I have three more jelly rolls waiting for some sort of treatment and I think I may actually investigate that plus quilt pattern properly this time around.  And for goodness sake it’s free!

Sonya May


The Sister Quilt, Part 4

Another week done – another Sister Quilt completed and gifted!

This quilt was for my little sister, no. 4,  who celebrated a birthday with a big fat zero in it… ha ha.  I won’t say what the first number was but as a clue it rhymes with door.


The Sister Quilt, Part 4


This quilt was all made from Spotlight purchased fabric – FF Fancy Birdcage; FF Fancy Peacock; FF Fancy Paisley; FF Fancy Bird Toile. These prints are bird themed with lots of feathers and cages and all kinds of curls and leaves.

As with all my quilts I just cut squares and sew them together until I get the size I want.  A method that is yet to fail me! Although I ended up having to buy some additional yardage of the Fancy Paisley and Bird Toile – but not to worry I’m sure the left overs will be put to good use…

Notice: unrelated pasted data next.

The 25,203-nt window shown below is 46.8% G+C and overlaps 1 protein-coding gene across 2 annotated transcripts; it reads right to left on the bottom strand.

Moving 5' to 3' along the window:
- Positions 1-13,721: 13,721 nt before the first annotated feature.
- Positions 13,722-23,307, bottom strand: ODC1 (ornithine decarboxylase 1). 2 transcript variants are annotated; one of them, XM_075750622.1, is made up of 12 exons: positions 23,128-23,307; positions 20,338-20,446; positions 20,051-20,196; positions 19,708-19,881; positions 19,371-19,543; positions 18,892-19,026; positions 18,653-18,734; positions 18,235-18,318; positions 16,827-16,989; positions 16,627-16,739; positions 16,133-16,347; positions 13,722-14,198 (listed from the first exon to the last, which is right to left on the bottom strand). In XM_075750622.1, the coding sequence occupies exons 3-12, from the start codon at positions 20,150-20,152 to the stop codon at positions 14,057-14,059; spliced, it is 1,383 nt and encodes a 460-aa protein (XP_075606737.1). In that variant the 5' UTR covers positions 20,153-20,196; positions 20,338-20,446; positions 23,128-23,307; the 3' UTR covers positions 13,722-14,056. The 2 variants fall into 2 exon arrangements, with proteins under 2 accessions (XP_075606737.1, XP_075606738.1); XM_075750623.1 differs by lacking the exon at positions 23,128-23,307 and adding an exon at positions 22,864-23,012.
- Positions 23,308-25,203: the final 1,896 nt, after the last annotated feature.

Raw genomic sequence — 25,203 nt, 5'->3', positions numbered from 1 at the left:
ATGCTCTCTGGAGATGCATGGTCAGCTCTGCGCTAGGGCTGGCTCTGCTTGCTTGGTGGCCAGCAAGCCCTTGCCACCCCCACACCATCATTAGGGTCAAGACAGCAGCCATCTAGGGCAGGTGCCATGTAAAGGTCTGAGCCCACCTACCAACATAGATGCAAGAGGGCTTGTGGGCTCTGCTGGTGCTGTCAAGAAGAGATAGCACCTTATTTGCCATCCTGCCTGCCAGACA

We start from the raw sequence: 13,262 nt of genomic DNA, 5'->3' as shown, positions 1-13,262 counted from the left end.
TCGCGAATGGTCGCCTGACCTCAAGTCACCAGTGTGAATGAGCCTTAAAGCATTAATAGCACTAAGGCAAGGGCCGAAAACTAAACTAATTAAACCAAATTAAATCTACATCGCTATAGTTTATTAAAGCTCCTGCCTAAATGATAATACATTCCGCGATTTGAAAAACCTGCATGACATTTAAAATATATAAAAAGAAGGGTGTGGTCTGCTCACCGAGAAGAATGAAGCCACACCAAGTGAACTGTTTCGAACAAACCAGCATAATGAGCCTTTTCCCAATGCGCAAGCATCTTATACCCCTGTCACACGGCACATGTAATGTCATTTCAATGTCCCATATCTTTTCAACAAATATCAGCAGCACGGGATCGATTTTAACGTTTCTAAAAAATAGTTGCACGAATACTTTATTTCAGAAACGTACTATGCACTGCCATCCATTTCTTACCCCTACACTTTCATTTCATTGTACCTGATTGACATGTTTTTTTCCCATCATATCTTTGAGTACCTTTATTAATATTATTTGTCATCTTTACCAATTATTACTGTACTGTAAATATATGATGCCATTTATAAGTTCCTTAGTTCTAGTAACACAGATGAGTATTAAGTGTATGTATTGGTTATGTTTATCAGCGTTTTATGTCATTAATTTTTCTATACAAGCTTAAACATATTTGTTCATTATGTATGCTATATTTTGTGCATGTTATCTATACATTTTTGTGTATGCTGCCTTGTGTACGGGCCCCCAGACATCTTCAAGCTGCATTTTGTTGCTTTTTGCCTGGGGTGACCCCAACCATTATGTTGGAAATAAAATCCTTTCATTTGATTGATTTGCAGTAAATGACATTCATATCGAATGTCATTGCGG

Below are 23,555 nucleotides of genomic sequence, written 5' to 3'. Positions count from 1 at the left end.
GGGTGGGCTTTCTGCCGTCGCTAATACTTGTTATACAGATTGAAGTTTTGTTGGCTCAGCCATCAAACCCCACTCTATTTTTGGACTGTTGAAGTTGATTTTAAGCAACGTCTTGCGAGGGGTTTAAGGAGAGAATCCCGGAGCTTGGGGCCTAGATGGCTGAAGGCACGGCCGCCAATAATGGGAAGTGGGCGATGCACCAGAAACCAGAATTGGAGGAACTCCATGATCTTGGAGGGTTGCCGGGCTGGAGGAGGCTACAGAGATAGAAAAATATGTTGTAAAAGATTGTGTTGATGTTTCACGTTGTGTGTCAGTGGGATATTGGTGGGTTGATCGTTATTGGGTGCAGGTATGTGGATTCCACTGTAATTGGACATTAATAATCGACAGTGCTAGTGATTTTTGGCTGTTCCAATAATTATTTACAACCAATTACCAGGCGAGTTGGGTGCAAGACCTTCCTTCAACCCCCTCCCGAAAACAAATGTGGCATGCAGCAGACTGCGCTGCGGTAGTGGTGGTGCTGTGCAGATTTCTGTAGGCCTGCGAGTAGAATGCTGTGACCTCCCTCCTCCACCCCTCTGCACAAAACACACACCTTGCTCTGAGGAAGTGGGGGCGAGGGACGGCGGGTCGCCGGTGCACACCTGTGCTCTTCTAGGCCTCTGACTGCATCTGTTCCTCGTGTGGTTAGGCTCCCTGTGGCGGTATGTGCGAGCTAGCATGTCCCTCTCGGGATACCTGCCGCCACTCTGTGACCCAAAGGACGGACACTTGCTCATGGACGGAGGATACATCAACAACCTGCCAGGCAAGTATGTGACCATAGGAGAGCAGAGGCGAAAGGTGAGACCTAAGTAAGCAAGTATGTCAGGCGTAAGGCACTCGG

I used Quiltville’s Scrappy Trip method to ensure the pink chain fell in the right spot.  I really like using that pattern – it’s versatile and a quick way to construct a top.


The Sister Quilt, Part 4 — backing and binding

I chose to do complete machine binding in pink to echo the pink chains – rather than saturate it with any more of the duck egg.  The backing was some flannelette that I had leftover from another quilt – it’s a bit little girly but it is so soft and luxe to the touch, and pink, that it was just the thing to finish it off.  The quilting again was very simple – only this time I quilted just past every second line to keep it puffy and loose.


The Sister Quilt, Part 4

Of course, enough leftovers to make a cushion cover…


The Sister Quilt, Part 4 — Cushion cover

Pretty sure my sister liked it although I think she may have a struggle with her daughter over who actually gets to use it.

On to the next birthday quilt I guess – Dad turns 83 this month and I have a lovely stack of Sakizome Momen with his name on it.

Have a cheery weekend,



The Sister Quilt, Part 1

Well good day to you all.  With this superb weather we’ve been having here in Brisbane what better way to enjoy it than sit inside at a sewing machine!